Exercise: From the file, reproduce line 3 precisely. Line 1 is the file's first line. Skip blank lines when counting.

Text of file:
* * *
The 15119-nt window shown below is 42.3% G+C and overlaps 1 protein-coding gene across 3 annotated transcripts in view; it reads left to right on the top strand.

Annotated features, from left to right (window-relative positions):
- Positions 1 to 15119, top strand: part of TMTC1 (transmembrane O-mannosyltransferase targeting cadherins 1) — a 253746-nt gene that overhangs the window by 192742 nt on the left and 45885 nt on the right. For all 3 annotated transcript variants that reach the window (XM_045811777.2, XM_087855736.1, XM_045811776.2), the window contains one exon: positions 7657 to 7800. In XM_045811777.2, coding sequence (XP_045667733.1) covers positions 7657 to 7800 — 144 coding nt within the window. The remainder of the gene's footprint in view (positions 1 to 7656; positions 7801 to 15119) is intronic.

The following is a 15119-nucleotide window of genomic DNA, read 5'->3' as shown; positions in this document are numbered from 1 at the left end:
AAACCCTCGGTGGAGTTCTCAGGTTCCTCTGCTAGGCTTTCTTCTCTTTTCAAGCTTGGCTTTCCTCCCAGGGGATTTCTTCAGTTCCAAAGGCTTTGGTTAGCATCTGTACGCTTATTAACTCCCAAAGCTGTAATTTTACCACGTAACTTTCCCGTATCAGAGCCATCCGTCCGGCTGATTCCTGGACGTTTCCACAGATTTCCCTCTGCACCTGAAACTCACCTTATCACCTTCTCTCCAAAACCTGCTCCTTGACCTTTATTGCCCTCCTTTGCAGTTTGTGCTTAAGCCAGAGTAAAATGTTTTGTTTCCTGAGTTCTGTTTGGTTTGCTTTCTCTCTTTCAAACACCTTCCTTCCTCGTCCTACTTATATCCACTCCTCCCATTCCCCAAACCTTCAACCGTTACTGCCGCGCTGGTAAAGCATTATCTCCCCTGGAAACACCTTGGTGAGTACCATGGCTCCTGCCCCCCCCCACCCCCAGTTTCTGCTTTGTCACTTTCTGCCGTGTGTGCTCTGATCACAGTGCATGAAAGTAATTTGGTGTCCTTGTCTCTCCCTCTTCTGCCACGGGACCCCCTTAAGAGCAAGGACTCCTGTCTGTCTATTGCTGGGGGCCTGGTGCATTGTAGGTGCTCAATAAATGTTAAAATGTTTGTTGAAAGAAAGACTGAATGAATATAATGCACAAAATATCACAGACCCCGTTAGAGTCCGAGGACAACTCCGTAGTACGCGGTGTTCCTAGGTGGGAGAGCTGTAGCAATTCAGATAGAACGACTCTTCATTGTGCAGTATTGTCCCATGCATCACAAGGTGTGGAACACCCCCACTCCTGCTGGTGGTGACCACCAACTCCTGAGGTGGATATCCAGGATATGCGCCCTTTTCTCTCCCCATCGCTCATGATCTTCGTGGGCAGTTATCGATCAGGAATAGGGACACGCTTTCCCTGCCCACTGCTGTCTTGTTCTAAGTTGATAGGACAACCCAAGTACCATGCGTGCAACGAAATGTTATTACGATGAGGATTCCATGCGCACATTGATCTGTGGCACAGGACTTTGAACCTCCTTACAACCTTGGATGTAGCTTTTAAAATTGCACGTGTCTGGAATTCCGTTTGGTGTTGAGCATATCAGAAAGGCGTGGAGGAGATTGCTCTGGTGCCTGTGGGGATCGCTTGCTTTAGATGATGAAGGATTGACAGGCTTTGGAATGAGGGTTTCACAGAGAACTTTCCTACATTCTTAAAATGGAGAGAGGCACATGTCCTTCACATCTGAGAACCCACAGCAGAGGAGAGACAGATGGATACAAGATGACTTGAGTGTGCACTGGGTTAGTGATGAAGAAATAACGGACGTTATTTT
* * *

- Positions 1 to 15119, top strand: part of TMTC1 (transmembrane O-mannosyltransferase targeting cadherins 1) — a 253746-nt gene that overhangs the window by 192742 nt on the left and 45885 nt on the right. For all 3 annotated transcript variants that reach the window (XM_045811777.2, XM_087855736.1, XM_045811776.2), the window contains one exon: positions 7657 to 7800. In XM_045811777.2, coding sequence (XP_045667733.1) covers positions 7657 to 7800 — 144 coding nt within the window. The remainder of the gene's footprint in view (positions 1 to 7656; positions 7801 to 15119) is intronic.